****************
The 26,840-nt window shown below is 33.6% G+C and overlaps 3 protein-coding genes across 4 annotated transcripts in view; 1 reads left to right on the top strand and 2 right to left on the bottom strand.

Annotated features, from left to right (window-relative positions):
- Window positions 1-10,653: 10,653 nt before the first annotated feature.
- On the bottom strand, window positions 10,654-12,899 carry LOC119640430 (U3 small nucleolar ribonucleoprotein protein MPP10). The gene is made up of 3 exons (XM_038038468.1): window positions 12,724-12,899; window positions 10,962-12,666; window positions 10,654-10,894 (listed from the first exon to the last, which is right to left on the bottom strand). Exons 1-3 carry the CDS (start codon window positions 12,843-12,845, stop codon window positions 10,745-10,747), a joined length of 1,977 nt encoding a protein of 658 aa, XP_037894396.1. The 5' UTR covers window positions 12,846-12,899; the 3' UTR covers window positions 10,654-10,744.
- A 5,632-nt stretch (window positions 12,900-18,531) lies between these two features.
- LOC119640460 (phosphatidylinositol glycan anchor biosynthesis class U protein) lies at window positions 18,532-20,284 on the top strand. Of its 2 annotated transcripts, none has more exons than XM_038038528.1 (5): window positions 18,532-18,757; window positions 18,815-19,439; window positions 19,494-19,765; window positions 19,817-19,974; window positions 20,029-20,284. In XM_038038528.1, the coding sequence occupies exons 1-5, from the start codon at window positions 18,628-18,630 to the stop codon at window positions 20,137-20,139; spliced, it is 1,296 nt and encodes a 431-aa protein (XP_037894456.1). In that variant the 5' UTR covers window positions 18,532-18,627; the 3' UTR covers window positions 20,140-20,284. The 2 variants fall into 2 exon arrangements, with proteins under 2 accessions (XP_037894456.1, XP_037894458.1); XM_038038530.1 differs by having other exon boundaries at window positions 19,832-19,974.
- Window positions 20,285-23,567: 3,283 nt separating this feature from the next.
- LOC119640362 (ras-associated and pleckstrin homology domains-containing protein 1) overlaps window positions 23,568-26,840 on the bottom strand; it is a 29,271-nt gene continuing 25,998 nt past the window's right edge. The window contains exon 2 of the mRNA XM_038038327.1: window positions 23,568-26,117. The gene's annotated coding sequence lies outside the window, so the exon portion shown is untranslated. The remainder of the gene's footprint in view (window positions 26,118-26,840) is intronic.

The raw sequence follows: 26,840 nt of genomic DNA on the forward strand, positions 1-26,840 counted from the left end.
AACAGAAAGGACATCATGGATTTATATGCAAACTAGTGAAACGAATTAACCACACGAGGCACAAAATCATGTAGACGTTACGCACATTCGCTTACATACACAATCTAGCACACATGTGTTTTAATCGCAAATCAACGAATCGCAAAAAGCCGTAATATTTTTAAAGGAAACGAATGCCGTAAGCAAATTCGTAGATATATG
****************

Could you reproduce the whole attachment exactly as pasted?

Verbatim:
The 26,840-nt window shown below is 33.6% G+C and overlaps 3 protein-coding genes across 4 annotated transcripts in view; 1 reads left to right on the top strand and 2 right to left on the bottom strand.

Annotated features, from left to right (window-relative positions):
- Window positions 1-10,653: 10,653 nt before the first annotated feature.
- On the bottom strand, window positions 10,654-12,899 carry LOC119640430 (U3 small nucleolar ribonucleoprotein protein MPP10). The gene is made up of 3 exons (XM_038038468.1): window positions 12,724-12,899; window positions 10,962-12,666; window positions 10,654-10,894 (listed from the first exon to the last, which is right to left on the bottom strand). Exons 1-3 carry the CDS (start codon window positions 12,843-12,845, stop codon window positions 10,745-10,747), a joined length of 1,977 nt encoding a protein of 658 aa, XP_037894396.1. The 5' UTR covers window positions 12,846-12,899; the 3' UTR covers window positions 10,654-10,744.
- A 5,632-nt stretch (window positions 12,900-18,531) lies between these two features.
- LOC119640460 (phosphatidylinositol glycan anchor biosynthesis class U protein) lies at window positions 18,532-20,284 on the top strand. Of its 2 annotated transcripts, none has more exons than XM_038038528.1 (5): window positions 18,532-18,757; window positions 18,815-19,439; window positions 19,494-19,765; window positions 19,817-19,974; window positions 20,029-20,284. In XM_038038528.1, the coding sequence occupies exons 1-5, from the start codon at window positions 18,628-18,630 to the stop codon at window positions 20,137-20,139; spliced, it is 1,296 nt and encodes a 431-aa protein (XP_037894456.1). In that variant the 5' UTR covers window positions 18,532-18,627; the 3' UTR covers window positions 20,140-20,284. The 2 variants fall into 2 exon arrangements, with proteins under 2 accessions (XP_037894456.1, XP_037894458.1); XM_038038530.1 differs by having other exon boundaries at window positions 19,832-19,974.
- Window positions 20,285-23,567: 3,283 nt separating this feature from the next.
- LOC119640362 (ras-associated and pleckstrin homology domains-containing protein 1) overlaps window positions 23,568-26,840 on the bottom strand; it is a 29,271-nt gene continuing 25,998 nt past the window's right edge. The window contains exon 2 of the mRNA XM_038038327.1: window positions 23,568-26,117. The gene's annotated coding sequence lies outside the window, so the exon portion shown is untranslated. The remainder of the gene's footprint in view (window positions 26,118-26,840) is intronic.

The raw sequence follows: 26,840 nt of genomic DNA on the forward strand, positions 1-26,840 counted from the left end.
AACAGAAAGGACATCATGGATTTATATGCAAACTAGTGAAACGAATTAACCACACGAGGCACAAAATCATGTAGACGTTACGCACATTCGCTTACATACACAATCTAGCACACATGTGTTTTAATCGCAAATCAACGAATCGCAAAAAGCCGTAATATTTTTAAAGGAAACGAATGCCGTAAGCAAATTCGTAGATATATG